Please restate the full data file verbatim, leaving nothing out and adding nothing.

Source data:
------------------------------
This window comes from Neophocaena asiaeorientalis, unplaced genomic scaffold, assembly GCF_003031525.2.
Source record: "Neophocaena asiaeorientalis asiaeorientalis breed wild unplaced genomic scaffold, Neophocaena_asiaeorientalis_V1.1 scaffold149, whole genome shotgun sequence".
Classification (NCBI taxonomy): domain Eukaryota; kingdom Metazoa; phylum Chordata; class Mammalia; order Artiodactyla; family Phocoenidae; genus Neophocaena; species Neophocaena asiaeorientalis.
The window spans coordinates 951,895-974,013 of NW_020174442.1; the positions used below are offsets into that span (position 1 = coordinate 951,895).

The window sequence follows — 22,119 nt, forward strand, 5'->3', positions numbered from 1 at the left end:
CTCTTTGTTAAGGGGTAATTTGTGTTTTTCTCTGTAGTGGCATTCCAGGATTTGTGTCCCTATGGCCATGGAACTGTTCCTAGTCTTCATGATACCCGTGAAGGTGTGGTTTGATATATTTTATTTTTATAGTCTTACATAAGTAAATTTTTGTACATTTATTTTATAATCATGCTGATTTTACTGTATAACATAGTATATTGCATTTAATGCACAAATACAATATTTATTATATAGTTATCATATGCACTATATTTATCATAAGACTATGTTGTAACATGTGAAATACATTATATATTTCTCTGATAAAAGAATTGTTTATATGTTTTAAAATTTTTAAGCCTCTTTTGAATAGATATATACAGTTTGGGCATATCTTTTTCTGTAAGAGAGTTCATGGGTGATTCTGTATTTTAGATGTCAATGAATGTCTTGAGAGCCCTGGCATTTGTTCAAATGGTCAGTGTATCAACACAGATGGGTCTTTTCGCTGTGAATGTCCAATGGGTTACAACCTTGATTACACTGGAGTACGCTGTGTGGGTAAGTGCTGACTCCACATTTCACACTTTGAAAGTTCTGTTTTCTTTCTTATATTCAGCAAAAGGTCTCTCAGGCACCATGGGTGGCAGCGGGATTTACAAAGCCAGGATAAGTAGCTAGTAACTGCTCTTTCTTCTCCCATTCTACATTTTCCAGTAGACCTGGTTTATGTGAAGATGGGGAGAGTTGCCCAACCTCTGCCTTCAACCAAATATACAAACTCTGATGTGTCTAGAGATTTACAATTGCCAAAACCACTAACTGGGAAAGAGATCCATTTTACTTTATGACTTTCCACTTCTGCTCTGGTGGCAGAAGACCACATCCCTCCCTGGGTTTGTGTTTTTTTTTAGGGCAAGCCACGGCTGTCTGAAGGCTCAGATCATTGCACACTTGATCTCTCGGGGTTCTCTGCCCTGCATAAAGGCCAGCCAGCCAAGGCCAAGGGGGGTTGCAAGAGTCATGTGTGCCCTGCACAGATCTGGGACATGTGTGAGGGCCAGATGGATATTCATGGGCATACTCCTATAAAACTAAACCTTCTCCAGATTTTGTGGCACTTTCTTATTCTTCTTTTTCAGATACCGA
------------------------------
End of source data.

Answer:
This window comes from Neophocaena asiaeorientalis, unplaced genomic scaffold, assembly GCF_003031525.2.
Source record: "Neophocaena asiaeorientalis asiaeorientalis breed wild unplaced genomic scaffold, Neophocaena_asiaeorientalis_V1.1 scaffold149, whole genome shotgun sequence".
Classification (NCBI taxonomy): domain Eukaryota; kingdom Metazoa; phylum Chordata; class Mammalia; order Artiodactyla; family Phocoenidae; genus Neophocaena; species Neophocaena asiaeorientalis.
The window spans coordinates 951,895-974,013 of NW_020174442.1; the positions used below are offsets into that span (position 1 = coordinate 951,895).

The window sequence follows — 22,119 nt, forward strand, 5'->3', positions numbered from 1 at the left end:
CTCTTTGTTAAGGGGTAATTTGTGTTTTTCTCTGTAGTGGCATTCCAGGATTTGTGTCCCTATGGCCATGGAACTGTTCCTAGTCTTCATGATACCCGTGAAGGTGTGGTTTGATATATTTTATTTTTATAGTCTTACATAAGTAAATTTTTGTACATTTATTTTATAATCATGCTGATTTTACTGTATAACATAGTATATTGCATTTAATGCACAAATACAATATTTATTATATAGTTATCATATGCACTATATTTATCATAAGACTATGTTGTAACATGTGAAATACATTATATATTTCTCTGATAAAAGAATTGTTTATATGTTTTAAAATTTTTAAGCCTCTTTTGAATAGATATATACAGTTTGGGCATATCTTTTTCTGTAAGAGAGTTCATGGGTGATTCTGTATTTTAGATGTCAATGAATGTCTTGAGAGCCCTGGCATTTGTTCAAATGGTCAGTGTATCAACACAGATGGGTCTTTTCGCTGTGAATGTCCAATGGGTTACAACCTTGATTACACTGGAGTACGCTGTGTGGGTAAGTGCTGACTCCACATTTCACACTTTGAAAGTTCTGTTTTCTTTCTTATATTCAGCAAAAGGTCTCTCAGGCACCATGGGTGGCAGCGGGATTTACAAAGCCAGGATAAGTAGCTAGTAACTGCTCTTTCTTCTCCCATTCTACATTTTCCAGTAGACCTGGTTTATGTGAAGATGGGGAGAGTTGCCCAACCTCTGCCTTCAACCAAATATACAAACTCTGATGTGTCTAGAGATTTACAATTGCCAAAACCACTAACTGGGAAAGAGATCCATTTTACTTTATGACTTTCCACTTCTGCTCTGGTGGCAGAAGACCACATCCCTCCCTGGGTTTGTGTTTTTTTTTAGGGCAAGCCACGGCTGTCTGAAGGCTCAGATCATTGCACACTTGATCTCTCGGGGTTCTCTGCCCTGCATAAAGGCCAGCCAGCCAAGGCCAAGGGGGGTTGCAAGAGTCATGTGTGCCCTGCACAGATCTGGGACATGTGTGAGGGCCAGATGGATATTCATGGGCATACTCCTATAAAACTAAACCTTCTCCAGATTTTGTGGCACTTTCTTATTCTTCTTTTTCAGATACCGA